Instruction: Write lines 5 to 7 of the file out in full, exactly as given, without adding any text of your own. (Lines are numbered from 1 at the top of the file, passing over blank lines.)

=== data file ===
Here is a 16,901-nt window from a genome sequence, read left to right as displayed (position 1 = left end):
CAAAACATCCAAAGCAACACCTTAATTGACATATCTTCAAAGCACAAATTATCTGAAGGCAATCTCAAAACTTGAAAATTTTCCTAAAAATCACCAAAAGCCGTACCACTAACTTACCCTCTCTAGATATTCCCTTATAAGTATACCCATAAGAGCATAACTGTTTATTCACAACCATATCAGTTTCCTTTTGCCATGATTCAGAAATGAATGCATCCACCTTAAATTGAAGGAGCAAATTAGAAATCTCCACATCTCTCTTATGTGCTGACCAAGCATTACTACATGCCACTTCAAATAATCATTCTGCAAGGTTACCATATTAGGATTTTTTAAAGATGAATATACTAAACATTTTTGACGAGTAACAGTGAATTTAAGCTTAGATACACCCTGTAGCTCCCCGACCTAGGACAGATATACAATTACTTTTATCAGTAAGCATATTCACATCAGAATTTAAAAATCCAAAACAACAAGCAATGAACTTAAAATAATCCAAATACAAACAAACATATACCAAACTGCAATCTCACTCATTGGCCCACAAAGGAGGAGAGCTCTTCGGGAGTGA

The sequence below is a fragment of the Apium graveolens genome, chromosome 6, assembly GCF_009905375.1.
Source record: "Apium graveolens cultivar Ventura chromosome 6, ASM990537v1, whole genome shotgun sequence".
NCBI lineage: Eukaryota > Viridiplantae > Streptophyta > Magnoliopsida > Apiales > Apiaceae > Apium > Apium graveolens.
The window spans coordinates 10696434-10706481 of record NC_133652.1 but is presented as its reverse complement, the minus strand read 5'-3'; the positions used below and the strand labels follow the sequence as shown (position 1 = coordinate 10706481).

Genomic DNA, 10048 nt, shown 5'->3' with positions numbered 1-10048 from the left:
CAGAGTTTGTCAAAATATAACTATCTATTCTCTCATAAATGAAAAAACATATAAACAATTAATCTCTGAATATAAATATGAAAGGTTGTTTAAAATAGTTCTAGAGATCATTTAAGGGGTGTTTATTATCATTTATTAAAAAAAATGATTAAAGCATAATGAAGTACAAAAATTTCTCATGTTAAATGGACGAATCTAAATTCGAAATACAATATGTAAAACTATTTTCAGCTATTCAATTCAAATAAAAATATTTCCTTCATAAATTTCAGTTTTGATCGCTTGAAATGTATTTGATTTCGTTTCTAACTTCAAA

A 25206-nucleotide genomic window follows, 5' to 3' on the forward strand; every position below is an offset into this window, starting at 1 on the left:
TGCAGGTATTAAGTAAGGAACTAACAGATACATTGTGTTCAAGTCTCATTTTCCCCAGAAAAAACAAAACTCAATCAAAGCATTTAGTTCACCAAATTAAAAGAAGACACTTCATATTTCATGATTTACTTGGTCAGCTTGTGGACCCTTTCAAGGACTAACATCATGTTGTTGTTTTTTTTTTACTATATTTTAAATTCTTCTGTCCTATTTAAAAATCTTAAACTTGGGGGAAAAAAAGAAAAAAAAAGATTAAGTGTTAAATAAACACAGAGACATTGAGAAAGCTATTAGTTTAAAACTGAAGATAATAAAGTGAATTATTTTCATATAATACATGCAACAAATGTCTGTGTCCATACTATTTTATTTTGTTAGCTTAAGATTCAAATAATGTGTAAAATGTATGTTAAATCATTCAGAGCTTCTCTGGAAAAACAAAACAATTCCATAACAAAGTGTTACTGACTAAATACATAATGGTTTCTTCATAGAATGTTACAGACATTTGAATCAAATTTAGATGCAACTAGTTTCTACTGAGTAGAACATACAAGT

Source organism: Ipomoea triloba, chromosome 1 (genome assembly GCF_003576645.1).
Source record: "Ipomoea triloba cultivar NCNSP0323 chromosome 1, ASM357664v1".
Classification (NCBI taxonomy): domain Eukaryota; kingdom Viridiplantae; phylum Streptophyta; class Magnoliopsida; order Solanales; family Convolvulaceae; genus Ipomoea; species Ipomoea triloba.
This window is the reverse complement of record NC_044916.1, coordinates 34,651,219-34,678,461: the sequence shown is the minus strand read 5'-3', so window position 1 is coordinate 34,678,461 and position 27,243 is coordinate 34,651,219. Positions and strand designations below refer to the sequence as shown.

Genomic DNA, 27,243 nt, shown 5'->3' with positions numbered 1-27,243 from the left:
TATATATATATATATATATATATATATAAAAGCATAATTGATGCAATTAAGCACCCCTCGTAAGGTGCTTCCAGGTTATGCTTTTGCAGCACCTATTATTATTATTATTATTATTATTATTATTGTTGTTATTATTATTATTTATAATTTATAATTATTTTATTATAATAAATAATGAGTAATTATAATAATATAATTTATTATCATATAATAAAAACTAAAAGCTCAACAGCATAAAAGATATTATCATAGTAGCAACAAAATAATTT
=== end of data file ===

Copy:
NCBI lineage: Eukaryota > Viridiplantae > Streptophyta > Magnoliopsida > Apiales > Apiaceae > Apium > Apium graveolens.
The window spans coordinates 10696434-10706481 of record NC_133652.1 but is presented as its reverse complement, the minus strand read 5'-3'; the positions used below and the strand labels follow the sequence as shown (position 1 = coordinate 10706481).

Genomic DNA, 10048 nt, shown 5'->3' with positions numbered 1-10048 from the left: